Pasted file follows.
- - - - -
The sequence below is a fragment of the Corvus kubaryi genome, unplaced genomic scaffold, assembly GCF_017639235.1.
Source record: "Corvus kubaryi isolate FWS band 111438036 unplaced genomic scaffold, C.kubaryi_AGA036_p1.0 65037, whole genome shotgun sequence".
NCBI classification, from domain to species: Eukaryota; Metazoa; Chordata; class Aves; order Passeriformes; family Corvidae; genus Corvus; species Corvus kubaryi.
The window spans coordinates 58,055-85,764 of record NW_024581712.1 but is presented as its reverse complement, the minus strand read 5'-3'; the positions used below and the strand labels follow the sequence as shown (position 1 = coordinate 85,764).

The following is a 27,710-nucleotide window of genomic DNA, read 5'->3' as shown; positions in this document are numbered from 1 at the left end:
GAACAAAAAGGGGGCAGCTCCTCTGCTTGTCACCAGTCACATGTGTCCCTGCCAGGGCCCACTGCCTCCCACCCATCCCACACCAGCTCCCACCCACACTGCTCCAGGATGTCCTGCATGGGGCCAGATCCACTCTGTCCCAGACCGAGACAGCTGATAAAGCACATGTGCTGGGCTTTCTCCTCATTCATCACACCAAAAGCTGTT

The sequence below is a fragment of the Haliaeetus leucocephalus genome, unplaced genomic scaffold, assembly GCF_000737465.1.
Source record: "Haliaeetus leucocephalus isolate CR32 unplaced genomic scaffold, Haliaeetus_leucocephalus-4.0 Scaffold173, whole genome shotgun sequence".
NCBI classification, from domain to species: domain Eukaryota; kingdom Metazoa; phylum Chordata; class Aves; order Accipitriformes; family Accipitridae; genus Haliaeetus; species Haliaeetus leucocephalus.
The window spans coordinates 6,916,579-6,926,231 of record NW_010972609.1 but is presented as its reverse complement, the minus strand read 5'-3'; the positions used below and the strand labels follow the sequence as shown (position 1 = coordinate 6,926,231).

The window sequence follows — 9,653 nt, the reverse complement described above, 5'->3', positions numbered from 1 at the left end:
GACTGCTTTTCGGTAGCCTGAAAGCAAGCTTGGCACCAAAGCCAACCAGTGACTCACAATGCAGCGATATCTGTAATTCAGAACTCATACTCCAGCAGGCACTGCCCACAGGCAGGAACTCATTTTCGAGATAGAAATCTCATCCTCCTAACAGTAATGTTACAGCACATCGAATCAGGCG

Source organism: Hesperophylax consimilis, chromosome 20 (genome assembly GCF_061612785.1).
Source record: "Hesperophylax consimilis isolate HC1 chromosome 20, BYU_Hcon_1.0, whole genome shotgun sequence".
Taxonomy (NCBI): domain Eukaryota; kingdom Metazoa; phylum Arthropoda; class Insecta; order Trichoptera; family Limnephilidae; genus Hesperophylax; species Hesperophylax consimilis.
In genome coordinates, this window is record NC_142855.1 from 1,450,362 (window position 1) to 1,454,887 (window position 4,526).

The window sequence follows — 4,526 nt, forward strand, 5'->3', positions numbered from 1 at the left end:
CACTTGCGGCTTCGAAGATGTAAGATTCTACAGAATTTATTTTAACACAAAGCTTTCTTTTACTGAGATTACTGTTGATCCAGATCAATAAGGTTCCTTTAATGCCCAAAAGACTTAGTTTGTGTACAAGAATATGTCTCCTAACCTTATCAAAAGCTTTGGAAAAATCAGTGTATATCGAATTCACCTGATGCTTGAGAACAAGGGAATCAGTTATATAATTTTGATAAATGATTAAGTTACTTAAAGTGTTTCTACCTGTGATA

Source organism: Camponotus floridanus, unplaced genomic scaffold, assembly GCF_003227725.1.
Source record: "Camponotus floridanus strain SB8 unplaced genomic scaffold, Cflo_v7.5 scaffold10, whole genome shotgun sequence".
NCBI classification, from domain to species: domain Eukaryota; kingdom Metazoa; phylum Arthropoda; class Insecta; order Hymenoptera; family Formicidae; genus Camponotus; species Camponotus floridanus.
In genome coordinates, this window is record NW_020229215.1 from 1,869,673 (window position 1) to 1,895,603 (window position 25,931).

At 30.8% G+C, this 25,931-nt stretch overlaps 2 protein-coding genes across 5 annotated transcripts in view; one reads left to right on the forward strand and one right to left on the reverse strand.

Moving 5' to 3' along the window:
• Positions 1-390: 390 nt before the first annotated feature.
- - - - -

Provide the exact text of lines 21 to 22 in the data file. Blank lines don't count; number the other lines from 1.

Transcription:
NCBI classification, from domain to species: domain Eukaryota; kingdom Metazoa; phylum Arthropoda; class Insecta; order Hymenoptera; family Formicidae; genus Camponotus; species Camponotus floridanus.
In genome coordinates, this window is record NW_020229215.1 from 1,869,673 (window position 1) to 1,895,603 (window position 25,931).